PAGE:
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Details of cotton sheet fabric and Vietnam trade

Views: 12     Author: Site Editor     Publish Time: 2022-11-07      Origin: Site

Vietnam and India have become the big winners!  Transfers of South-East Asian textile enterprises should be taken seriously.

Three years ago,the COVID-19 pandemic and international trade frictions intensified,making foreign trade increasingly difficult. Labor costs are increasing year on year and freight costs are slowly rising,giving Southeast Asian countries an opportunity to take advantage. Vietnam is the big winner.  In the first half, 50 percent of garment exports went to the U.S.Total shipments were $17 billion.Vietnam exported more than 50 percent of its apparel to the United States out of total exports of $17.875 billion in the first half of this year (H1).About 78 percent of the country's garment exports go to just five countries: Japan, South Korea,China and Canada,according to an analysis of export data.Japan is the country's second-largest market.

According to FTF market data,the value of Vietnam's apparel exports to the US in January-June 2022 was $9.094 billion, accounting for 50.88% of total exports of $17.875 billion in the same period. During the period under review,exports to Japan stood at $1.635 billion (9.15 percent),Korea at $1.556 billion (8.71 percent),China at $793.371 million (4.44 percent),and Canada at $730.67 million (4.10 percent). Germany,the United Kingdom, France, the Netherlands, Australia, Belgium and Switzerland are Vietnam's other markets each accounting for more than 1 percent of exports.

Last year,the United States was the largest importer of Vietnamese clothing,which is highly profitable.According to FTF, Vietnam exported apparel worth $14.284 billion in 2021,accounting for 45.78% of its total exports of $31.201 billion.By 2021, exports to Japan amounted to $3.45 billion (11.06 percent),South Korea to $3.294 billion (10.56 percent), China to $1.734 billion (5.56 percent) and Canada to $1.199 billion (3.84 percent).North American consumer demand and partial purchase order shifts. 

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A surge in trade between the U.S. and India

Strong consumer demand in North America and a shift in some purchase orders have driven a surge in trade between the United States and India during the pandemic, according to the JOC report.Bhavik Mota,Maersk's regional shipping management director for Central Asia, said the China-plus-one sourcing strategy of US importers would continue to benefit Indian manufacturers even if economic growth slowed.(The China-plus-One strategy is a business strategy to avoid investing exclusively in China and diversify into other countries.)"In the first half of 2022, we have seen sustained demand for goods from India to North America despite rising inflation concerns and their impact on consumer behavior in Western markets." Mota said.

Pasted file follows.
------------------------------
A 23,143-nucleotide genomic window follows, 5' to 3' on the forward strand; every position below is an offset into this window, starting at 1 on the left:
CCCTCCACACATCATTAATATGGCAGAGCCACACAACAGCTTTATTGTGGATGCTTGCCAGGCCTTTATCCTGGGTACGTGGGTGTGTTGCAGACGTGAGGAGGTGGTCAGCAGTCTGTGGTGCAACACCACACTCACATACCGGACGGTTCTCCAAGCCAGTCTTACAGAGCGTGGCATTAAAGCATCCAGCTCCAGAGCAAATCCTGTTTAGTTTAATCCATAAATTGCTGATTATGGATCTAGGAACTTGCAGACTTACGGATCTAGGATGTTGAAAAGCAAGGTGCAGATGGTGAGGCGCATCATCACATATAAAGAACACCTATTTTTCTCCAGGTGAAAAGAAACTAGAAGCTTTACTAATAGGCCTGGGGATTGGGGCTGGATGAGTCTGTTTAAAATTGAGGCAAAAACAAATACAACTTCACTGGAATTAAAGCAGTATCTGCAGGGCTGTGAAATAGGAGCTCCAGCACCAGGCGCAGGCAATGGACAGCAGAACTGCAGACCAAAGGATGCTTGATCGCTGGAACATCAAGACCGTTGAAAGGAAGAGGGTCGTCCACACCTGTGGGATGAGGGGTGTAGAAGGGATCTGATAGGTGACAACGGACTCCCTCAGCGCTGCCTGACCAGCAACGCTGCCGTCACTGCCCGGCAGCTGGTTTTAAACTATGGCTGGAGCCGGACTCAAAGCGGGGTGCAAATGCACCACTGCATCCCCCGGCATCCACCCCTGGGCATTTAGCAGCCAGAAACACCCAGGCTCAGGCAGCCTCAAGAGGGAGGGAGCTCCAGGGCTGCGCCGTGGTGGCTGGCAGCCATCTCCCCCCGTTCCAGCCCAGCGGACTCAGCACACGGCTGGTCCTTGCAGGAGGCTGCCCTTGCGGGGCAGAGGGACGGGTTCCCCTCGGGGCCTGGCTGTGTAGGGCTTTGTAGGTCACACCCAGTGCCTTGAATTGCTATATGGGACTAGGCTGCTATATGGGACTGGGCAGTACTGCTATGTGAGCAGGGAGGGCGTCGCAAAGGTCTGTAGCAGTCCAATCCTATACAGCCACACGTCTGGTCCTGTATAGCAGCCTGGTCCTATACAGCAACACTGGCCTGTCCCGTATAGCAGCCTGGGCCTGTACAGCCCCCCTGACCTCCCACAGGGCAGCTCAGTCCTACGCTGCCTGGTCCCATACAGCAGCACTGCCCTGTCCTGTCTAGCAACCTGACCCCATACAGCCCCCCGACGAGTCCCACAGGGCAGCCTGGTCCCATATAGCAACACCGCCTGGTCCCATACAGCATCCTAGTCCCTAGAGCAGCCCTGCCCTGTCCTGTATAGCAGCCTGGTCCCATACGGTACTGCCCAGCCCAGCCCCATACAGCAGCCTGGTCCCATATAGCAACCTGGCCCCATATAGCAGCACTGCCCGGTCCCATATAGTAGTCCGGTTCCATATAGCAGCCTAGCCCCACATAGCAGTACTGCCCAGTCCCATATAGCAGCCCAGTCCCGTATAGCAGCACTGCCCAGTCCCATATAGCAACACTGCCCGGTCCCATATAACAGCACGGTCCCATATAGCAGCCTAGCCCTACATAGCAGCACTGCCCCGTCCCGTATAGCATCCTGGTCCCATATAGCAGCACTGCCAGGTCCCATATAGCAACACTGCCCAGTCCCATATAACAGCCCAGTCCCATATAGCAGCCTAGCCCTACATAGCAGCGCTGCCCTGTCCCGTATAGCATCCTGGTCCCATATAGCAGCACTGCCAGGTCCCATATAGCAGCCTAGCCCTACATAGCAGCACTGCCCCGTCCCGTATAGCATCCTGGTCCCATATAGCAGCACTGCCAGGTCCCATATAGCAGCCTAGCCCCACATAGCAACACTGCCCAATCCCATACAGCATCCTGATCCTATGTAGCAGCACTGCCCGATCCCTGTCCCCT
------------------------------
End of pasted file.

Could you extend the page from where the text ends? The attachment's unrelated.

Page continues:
According to S&P Global PIERS, container traffic between India and the US rose 8.3 per cent year-on-year in the first half of 2022 after surging 23.5 per cent in the whole of 2021.Much of that increase was driven by US imports from India,which accounted for about two-thirds of the 1.16 million TEU of cargo shipped between the two countries in the first half of the year.Imports from India rose 12.4 percent in the first half of the year,after surging 31.4 percent in 2021;U.S. Outbound shipments to India rose 1.1 percent in the first half of the year, after rising 10.5 percent last year.Total merchandise trade between India and the United States rose 48.3 percent to an all-time high of $119.42 billion in the 2021-22 fiscal year (ended March this year), pushing the United States to become India's top trading partner, commerce Ministry data showed.Daniel Krassenstein, head of global supply chain at Procon Pacific, a U.S. industrial packaging maker, said China remains the world's largest production center,but tariff conflicts, the impact of the pandemic and rising labor costs are slowly eroding its dominant market position.He added that increased industrial productivity due to automation and worker training was helping to reduce manufacturing costs in India, especially for "labor intensive" consumer goods.An executive at a Mumbai-based garment manufacturer,who asked not to be named,noted that U.S. importers had been looking to reduce their reliance on Chinese manufacturing long before the pandemic triggered a surge in consumer demand in the United States.